Medical personnel who perform dermabrasions are exposed to airborne blood and tissue fragments. The safety or hazards of exposure to such aerosols have not been adequately studied. Using scanning electron microscopy, the air density and size distribution of particles produced during dermabrasion were analyzed. Such particles are of sufficient size to allow for access to and retention by mucosal and pulmonary surfaces. Transmission electron microscopy reveals amorphous particles without discernible cell membranes. Commonly used personnel protection standards do not prevent respiration of these particulates. Mathematical estimation of particle size production allows extrapolation of these data to other rotary instrument applications.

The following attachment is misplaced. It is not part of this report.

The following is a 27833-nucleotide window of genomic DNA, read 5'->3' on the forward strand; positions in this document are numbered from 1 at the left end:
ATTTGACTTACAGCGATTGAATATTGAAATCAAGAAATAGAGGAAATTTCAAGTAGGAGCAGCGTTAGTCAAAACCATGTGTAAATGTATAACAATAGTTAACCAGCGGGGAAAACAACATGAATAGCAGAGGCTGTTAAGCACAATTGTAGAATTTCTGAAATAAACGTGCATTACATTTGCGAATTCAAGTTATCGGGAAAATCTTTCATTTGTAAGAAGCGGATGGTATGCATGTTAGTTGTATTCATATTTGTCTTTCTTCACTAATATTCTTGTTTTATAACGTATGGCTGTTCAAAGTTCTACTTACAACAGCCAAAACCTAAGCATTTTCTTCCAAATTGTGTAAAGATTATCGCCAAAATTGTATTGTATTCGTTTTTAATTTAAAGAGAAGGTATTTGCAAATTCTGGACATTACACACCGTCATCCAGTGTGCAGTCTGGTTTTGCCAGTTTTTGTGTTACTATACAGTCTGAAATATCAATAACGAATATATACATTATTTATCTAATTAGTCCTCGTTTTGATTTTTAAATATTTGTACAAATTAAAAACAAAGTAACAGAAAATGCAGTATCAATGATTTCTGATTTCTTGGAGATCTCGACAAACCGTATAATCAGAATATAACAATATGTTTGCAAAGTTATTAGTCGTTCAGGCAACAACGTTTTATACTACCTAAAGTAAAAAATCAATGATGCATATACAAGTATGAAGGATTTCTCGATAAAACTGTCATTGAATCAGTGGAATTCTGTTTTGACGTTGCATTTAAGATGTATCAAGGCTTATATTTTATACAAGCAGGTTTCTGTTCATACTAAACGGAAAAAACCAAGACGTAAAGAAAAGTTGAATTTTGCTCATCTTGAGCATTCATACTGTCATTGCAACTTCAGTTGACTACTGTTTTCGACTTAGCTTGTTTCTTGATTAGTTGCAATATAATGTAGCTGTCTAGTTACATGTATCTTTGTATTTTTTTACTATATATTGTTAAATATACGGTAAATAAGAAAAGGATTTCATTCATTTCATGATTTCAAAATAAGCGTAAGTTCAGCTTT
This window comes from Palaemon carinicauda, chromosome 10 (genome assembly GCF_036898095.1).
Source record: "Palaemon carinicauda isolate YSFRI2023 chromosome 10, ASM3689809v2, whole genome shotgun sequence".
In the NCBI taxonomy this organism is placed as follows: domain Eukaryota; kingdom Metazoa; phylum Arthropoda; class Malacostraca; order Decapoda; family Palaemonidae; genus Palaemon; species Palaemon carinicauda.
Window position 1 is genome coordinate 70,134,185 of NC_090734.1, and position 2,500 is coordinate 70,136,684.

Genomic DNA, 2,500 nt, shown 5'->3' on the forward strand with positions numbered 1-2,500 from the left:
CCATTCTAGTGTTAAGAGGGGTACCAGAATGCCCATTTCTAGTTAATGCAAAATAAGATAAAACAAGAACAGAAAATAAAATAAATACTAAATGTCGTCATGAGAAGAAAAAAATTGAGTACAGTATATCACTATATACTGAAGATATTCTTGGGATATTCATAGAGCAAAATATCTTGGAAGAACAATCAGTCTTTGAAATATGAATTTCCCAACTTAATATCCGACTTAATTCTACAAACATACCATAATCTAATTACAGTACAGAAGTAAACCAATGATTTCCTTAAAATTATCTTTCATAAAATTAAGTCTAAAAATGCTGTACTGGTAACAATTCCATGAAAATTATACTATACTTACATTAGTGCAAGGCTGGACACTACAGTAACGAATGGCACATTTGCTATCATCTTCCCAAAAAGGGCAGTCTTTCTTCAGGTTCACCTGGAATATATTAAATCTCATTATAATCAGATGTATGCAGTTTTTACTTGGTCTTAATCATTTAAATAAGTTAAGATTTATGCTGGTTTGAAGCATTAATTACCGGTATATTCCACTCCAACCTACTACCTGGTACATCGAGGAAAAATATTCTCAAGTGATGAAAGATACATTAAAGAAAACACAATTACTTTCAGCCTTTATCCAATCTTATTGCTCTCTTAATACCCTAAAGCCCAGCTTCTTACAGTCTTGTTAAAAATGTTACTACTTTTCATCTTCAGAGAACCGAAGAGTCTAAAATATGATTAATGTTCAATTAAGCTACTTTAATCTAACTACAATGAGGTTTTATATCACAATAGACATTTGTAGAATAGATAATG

|Original language||English (US)|
|Number of pages||7|
|Journal||Archives of dermatology|
|State||Published - Dec 1989|
ASJC Scopus subject areas